Saturday, 15 September 2012

The Light

If asked for the most important lesson I've learned about living well with a chronic illness, I would say this: Think of a meaningful life goal and chip away at it to matter how slowly you have to do it, and no matter how unusually you have to go about it.  Don't wait until you are "better" to start.  Trust me when I say that hoping and striving for wellness and weaving a path towards a goal, based on what you can do now, can coexist.  Nothing has enriched my life more deeply or persistently than learning that.

Metalsmithing is my absolute passion.  I don't work 40 hours per week.  I wish I could travel to seminars and workshops but I can't.  I wouldn't be able to pay all of our bills with my business alone.  I wish I could apprentice with a master goldsmith or have a booth at arts festivals, and right now it's not feasible.  I work from my home studio on a schedule that my body mostly dictates, learning new skills in fits and starts over the years, sometimes closing my shop for a few weeks when I need to.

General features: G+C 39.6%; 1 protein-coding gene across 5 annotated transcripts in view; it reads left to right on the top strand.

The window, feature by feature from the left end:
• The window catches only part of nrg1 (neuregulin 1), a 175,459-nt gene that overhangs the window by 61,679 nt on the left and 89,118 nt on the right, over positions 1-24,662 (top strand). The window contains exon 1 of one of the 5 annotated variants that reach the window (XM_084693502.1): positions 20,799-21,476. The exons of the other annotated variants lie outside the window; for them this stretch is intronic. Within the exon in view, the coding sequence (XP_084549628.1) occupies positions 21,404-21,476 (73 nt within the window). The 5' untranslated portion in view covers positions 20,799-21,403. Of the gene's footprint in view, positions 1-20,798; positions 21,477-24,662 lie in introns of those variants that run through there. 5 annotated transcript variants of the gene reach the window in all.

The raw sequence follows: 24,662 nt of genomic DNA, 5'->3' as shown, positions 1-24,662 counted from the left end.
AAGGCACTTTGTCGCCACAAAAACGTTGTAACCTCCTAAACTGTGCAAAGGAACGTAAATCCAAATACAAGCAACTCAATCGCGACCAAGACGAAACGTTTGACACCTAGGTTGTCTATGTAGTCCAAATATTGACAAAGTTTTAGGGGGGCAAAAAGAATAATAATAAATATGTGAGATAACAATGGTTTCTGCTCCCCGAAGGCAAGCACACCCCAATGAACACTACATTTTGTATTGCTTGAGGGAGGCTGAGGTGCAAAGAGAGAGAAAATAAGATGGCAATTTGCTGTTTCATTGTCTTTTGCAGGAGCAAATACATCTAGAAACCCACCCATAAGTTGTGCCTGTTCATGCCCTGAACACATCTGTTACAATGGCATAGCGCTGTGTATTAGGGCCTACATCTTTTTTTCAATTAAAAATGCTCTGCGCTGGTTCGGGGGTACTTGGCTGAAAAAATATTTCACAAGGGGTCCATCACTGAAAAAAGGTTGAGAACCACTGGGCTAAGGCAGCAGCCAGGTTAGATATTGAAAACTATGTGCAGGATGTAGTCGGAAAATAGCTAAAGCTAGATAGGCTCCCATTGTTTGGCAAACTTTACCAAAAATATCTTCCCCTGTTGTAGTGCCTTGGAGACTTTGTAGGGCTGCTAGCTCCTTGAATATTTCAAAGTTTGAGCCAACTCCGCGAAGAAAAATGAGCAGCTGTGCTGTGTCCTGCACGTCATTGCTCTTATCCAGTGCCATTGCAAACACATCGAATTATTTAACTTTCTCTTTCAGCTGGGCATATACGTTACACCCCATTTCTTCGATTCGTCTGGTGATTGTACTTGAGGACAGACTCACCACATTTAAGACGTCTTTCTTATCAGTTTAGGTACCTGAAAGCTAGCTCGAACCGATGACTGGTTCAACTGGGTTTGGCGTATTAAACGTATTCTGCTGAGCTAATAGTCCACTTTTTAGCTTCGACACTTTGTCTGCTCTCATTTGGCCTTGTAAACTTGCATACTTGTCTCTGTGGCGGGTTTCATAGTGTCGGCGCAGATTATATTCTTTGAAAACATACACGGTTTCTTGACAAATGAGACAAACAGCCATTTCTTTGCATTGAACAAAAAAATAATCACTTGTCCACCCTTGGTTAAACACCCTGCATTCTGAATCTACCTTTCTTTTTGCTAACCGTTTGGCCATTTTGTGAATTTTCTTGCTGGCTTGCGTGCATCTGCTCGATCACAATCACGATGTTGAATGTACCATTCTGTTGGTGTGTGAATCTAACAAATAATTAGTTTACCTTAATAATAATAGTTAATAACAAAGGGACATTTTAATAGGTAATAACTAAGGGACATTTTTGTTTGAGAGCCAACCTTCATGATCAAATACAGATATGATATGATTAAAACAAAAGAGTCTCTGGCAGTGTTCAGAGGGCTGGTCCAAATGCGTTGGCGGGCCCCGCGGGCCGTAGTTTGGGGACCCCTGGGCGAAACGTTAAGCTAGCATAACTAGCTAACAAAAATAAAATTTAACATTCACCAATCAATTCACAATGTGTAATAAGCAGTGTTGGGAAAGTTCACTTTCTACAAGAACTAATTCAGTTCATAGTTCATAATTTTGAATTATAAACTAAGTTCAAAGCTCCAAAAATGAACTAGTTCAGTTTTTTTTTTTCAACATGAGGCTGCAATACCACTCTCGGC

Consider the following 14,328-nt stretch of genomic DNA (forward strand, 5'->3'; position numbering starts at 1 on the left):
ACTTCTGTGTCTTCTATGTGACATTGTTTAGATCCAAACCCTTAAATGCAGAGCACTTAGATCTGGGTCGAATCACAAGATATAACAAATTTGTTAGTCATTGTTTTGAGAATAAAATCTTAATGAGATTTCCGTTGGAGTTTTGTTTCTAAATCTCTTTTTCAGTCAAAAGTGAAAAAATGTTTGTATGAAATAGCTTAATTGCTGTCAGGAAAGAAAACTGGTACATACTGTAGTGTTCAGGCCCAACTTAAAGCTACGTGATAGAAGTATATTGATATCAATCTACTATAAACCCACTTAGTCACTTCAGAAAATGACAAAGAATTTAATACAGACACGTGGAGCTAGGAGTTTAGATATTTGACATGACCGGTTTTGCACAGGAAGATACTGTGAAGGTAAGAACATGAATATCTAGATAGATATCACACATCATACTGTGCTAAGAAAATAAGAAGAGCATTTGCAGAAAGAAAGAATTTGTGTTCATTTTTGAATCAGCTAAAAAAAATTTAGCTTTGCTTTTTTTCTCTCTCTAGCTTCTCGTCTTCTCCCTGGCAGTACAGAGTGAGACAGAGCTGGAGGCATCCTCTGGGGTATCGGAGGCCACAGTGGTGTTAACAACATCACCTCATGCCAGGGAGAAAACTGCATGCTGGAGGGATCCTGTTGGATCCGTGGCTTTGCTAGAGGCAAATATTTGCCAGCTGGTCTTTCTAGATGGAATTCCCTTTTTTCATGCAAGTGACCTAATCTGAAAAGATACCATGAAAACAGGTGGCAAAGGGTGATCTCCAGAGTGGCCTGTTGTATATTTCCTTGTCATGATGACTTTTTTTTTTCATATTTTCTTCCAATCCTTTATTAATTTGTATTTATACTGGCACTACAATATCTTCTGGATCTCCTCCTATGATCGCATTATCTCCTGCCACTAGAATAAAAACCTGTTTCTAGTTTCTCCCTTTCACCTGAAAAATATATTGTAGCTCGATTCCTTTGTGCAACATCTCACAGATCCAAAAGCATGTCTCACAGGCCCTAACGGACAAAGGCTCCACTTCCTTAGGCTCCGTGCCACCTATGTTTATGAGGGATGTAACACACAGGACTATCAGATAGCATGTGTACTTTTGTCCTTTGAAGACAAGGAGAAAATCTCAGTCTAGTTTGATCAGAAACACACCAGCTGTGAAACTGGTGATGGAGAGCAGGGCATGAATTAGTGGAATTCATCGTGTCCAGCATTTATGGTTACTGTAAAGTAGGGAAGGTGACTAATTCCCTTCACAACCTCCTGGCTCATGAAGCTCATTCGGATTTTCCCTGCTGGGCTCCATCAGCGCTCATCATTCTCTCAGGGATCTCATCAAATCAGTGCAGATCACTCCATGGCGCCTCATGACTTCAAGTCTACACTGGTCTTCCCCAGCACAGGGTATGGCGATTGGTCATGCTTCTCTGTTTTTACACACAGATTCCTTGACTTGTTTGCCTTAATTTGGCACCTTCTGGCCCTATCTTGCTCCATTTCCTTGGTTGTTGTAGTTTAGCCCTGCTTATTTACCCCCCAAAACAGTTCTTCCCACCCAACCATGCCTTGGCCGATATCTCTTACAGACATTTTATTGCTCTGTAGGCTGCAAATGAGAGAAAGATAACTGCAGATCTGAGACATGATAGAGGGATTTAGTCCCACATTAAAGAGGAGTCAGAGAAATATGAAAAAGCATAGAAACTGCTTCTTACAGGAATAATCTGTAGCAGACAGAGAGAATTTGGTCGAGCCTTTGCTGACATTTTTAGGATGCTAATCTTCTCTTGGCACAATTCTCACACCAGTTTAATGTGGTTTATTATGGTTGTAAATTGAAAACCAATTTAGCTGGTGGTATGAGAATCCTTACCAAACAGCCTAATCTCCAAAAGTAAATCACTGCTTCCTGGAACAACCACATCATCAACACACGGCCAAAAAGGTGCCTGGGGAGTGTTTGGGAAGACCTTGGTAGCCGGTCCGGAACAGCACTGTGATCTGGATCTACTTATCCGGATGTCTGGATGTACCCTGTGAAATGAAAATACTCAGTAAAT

But this oasis of productivity, of striving for something, accomplishing something, having a goal and a purpose and a payoff, even in small increments, makes the difference between feeling completely imprisoned by circumstances, and feeling like I hold some control over my own fate and future and joy.  Every minute I spend with metal yielding under my hands is a minute of satisfaction, the ripples of which spread out across the rest of my existence.

I say this: find your metalsmithing.  Even if it's writing a sentence per week of a novel or children's book, or, if you're trapped at home, challenging yourself to take photos of your usual surroundings in a way that captures them unusually.  String beads; teach yourself a programming language in as much time as you need to take; start a blog and write movie reviews.  I don't care.  Whatever you dream of.  Whatever winding road you need to take.  However slowly.

We won't all "triumph."  It's just not a promise the world makes to us.  But most of us can at least build, find, steal, pockets of accomplishment, satisfaction and control, and I fervently hope that for most us they will also be enough to make pushing on worthwhile. 

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